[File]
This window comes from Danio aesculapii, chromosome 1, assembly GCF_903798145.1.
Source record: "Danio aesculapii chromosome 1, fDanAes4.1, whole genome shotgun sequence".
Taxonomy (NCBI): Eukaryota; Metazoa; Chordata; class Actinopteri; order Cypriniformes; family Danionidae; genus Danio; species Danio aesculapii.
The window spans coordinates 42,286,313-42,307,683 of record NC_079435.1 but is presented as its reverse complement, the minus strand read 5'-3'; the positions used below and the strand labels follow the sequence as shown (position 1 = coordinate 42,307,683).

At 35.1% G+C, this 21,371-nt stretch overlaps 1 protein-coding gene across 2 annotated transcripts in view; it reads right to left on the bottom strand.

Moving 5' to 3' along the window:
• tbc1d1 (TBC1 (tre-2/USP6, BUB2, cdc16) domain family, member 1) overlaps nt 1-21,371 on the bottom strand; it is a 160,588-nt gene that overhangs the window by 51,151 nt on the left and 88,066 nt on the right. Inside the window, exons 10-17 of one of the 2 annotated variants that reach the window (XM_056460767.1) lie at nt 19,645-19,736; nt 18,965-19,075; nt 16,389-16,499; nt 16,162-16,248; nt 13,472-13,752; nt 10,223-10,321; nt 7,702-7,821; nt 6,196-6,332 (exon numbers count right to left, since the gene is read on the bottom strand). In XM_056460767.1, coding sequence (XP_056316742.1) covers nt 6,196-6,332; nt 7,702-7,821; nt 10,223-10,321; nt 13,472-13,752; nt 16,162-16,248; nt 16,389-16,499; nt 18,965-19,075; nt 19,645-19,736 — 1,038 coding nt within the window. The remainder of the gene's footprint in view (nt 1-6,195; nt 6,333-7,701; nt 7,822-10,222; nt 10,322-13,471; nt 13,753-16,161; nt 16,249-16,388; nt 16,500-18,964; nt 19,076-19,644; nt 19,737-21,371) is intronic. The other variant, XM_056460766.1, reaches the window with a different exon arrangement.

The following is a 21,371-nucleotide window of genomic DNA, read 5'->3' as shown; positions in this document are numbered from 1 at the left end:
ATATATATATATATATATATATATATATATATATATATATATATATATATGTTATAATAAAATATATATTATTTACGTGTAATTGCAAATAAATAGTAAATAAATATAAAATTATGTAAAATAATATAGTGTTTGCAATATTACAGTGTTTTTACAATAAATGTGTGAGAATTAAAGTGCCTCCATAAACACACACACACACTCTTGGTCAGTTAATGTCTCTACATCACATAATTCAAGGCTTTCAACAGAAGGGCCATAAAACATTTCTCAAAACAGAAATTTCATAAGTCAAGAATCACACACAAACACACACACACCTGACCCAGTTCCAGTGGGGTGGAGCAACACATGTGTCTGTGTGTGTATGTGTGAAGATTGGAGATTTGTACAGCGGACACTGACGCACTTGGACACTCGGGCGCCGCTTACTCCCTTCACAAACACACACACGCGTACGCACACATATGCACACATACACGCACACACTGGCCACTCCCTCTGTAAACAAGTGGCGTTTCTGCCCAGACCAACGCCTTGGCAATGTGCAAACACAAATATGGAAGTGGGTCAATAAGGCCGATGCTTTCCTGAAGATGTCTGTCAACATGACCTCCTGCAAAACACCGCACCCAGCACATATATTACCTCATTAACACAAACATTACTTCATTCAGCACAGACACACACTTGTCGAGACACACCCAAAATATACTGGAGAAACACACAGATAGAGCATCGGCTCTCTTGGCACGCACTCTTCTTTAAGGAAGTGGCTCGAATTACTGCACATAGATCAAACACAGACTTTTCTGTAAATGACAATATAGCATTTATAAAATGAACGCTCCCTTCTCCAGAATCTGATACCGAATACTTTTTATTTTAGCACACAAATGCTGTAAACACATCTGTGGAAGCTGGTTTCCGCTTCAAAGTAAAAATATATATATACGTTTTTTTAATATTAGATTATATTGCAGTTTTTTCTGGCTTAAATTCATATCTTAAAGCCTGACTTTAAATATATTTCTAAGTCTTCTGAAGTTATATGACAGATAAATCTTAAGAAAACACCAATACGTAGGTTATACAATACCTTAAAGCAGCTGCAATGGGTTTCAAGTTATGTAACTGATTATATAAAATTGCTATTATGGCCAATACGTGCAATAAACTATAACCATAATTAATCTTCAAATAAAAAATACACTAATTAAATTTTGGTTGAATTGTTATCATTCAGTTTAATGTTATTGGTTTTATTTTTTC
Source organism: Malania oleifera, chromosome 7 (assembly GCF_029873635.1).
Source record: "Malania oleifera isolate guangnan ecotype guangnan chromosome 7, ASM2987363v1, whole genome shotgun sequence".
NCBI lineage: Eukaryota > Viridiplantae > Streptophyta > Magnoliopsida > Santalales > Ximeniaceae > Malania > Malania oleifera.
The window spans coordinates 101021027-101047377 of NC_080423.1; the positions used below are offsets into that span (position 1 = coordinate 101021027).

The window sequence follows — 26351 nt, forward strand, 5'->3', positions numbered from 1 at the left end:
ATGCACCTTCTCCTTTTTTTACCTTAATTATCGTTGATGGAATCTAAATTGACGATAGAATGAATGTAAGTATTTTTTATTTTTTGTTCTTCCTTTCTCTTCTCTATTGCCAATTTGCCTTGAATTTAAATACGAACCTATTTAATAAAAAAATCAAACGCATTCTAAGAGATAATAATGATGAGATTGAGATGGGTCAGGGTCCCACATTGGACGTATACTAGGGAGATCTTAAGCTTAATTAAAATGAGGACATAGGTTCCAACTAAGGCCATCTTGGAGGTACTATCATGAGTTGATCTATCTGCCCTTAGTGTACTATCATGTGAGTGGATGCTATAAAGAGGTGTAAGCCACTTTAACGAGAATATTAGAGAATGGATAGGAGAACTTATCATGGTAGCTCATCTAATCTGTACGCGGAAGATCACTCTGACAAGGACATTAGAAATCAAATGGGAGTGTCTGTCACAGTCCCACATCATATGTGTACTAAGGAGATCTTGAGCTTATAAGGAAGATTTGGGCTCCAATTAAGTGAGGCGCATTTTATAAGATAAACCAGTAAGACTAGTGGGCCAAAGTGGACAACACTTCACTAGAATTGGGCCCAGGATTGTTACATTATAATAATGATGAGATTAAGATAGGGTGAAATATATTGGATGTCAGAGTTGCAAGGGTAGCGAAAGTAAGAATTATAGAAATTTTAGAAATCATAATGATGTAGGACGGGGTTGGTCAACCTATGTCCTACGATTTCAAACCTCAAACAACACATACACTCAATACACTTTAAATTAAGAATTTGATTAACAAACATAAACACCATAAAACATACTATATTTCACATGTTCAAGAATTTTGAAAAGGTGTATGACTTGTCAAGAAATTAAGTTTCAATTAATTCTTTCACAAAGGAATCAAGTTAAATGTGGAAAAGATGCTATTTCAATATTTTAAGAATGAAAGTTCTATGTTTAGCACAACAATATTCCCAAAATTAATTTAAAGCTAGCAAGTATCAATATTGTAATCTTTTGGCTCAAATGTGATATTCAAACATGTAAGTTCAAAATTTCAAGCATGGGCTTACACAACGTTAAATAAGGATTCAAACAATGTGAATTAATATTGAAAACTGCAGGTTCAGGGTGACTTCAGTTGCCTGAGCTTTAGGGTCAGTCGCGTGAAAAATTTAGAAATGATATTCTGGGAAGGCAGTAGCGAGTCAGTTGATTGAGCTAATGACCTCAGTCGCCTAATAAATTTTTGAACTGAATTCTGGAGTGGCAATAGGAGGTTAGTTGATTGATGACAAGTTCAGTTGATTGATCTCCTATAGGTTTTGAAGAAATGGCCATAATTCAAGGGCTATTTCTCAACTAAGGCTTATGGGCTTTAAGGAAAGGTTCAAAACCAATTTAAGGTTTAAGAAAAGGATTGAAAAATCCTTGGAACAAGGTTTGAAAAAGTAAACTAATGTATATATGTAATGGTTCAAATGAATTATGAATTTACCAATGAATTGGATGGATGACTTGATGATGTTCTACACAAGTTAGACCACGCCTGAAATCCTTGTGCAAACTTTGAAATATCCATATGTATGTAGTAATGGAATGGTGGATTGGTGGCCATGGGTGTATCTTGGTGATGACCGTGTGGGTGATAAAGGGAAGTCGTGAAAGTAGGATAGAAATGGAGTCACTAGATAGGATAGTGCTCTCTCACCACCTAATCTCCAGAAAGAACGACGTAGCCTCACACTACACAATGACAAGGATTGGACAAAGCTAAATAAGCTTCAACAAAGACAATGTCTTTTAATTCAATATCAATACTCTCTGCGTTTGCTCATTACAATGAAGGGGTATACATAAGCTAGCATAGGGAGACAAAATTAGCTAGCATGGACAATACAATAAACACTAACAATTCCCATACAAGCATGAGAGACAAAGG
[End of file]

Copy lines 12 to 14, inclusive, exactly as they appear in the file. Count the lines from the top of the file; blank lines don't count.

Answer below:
NCBI lineage: Eukaryota > Viridiplantae > Streptophyta > Magnoliopsida > Santalales > Ximeniaceae > Malania > Malania oleifera.
The window spans coordinates 101021027-101047377 of NC_080423.1; the positions used below are offsets into that span (position 1 = coordinate 101021027).

The window sequence follows — 26351 nt, forward strand, 5'->3', positions numbered from 1 at the left end: